Objectives: The Glenn bidirectional cavopulmonary connection (BCPC) is an established procedure in multistage palliation of various single ventricle (SV) anomalies. We aimed to report the current outcomes following BCPC and to examine risk factors affecting survival and progression to the next palliation stage. Methods: Two hundred and twenty-seven consecutive children with variable SV pathologies underwent BCPC from 2002 to 2007. Competing risk analyses were performed to model events after BCPC (death and transition to Fontan) and subsequently after Fontan (death and cardiac reoperation) and to examine the associated risk factors for poor outcomes. Results: There were 139 males (61%) with a median age of 7.6 months [interquartile range (IQR) 6.0-10.8] and median weight of 6.2 kg (IQR 5.2-7.4). Forty-three patients (19%) had primary BCPC and 184 (81%) had prior palliation: aortopulmonary shunt (APS) (n = 83), Norwood (n = 55), pulmonary artery (PA) band (n = 48), atrial septectomy (n = 25), PA reconstruction (n = 14), anomalous pulmonary venous connection repair (n = 7) and other (n = 8). Predominant ventricle was left morphology (n = 122, 54%), right morphology (n = 95, 42%) and two equally developed ventricles (n = 10, 4%). Twenty-six patients (12%) had bilateral superior vena cava. Concomitant surgery included atrioventricular valve repair (n = 18), PA augmentation (n = 80), percutaneous Fontan preparation (n = 34) and other (n = 24). Competing risk analysis showed that 5 years following BCPC, ~17% have died, 76% have undergone Fontan and 7% were alive awaiting or not qualifying for Fontan. On multivariable analysis, risk factors for death prior to Fontan were pulmonary vascular resistance (PVR) index of >3 WU/M2 [hazard ratio (HR) 3.9, P = 0.001], dominant right ventricle (HR 2.1, P = 0.03) and prior palliation other than APS (HR 0.4, P = 0.03). Competing risk analysis showed that 3 years following 172 Fontan operations, ~10% have died, 6% have undergone further cardiac surgery and 84% were alive and free from reoperation. Overall, 8-year survival following BCPC was only 74%. Conclusions: Despite established selection criteria and improved surgical technique and medical management, there is a continuous failure and attrition risk following BCPC. Outcomes are influenced by underlying cardiac anomaly; patients with dominant left ventricle (i.e. tricuspid atresia, double inlet left ventricle) having the best survival while those with dominant right ventricle (i.e. hypoplastic left heart syndrome, double outlet right ventricle with heterotaxy) having the worst survival. Increased PVR remains a significant factor affecting mortality.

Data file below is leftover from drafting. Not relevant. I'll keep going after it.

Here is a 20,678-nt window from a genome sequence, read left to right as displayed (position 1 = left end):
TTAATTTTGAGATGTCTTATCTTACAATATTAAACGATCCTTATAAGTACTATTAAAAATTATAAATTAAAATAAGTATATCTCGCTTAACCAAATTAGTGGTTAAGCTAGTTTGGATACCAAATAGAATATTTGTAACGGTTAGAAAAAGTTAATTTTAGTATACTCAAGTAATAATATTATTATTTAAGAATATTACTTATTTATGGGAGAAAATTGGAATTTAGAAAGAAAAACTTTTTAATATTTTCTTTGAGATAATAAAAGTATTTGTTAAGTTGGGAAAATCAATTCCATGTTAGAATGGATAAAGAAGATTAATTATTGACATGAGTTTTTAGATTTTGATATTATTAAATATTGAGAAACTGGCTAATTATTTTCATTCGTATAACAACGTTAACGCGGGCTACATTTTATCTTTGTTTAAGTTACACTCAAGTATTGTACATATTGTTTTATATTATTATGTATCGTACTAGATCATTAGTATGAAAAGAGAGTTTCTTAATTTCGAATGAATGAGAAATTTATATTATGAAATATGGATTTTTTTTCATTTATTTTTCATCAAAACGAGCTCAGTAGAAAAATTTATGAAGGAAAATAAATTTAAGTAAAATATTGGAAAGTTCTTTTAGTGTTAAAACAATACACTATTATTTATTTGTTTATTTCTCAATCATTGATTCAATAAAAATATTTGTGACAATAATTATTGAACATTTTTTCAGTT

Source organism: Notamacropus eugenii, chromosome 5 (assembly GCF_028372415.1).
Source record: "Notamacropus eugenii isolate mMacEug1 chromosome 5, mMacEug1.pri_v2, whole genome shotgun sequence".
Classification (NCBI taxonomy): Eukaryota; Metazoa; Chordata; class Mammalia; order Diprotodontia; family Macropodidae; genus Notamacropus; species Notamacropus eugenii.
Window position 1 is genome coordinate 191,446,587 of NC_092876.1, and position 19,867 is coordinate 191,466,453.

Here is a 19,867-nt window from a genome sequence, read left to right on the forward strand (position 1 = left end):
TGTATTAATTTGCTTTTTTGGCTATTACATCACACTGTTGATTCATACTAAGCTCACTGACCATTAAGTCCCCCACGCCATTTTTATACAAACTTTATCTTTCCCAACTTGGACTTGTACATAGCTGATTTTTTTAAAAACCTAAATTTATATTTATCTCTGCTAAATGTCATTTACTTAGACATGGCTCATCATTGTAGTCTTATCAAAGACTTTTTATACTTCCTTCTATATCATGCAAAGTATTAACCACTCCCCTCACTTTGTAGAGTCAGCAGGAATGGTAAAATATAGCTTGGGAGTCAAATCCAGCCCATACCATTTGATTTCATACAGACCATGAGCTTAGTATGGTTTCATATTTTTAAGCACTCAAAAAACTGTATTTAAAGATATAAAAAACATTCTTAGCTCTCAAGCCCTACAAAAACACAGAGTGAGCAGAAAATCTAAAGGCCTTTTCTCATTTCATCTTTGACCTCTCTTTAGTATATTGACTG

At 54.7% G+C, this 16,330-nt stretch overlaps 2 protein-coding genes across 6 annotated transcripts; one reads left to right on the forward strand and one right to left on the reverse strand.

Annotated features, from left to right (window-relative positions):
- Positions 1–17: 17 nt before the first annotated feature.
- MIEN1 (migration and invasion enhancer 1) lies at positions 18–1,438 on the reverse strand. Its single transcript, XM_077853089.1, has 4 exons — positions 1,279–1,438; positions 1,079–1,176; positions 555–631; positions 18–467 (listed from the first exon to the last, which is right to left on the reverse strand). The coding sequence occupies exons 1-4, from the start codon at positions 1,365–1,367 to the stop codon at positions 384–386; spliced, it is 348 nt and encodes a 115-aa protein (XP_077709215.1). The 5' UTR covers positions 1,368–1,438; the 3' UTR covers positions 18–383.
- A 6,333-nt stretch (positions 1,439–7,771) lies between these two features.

- Cavopulmonary connection
- Hypoplastic left heart syndrome
- Single ventricle
ASJC Scopus subject areas
- Pulmonary and Respiratory Medicine
- Cardiology and Cardiovascular Medicine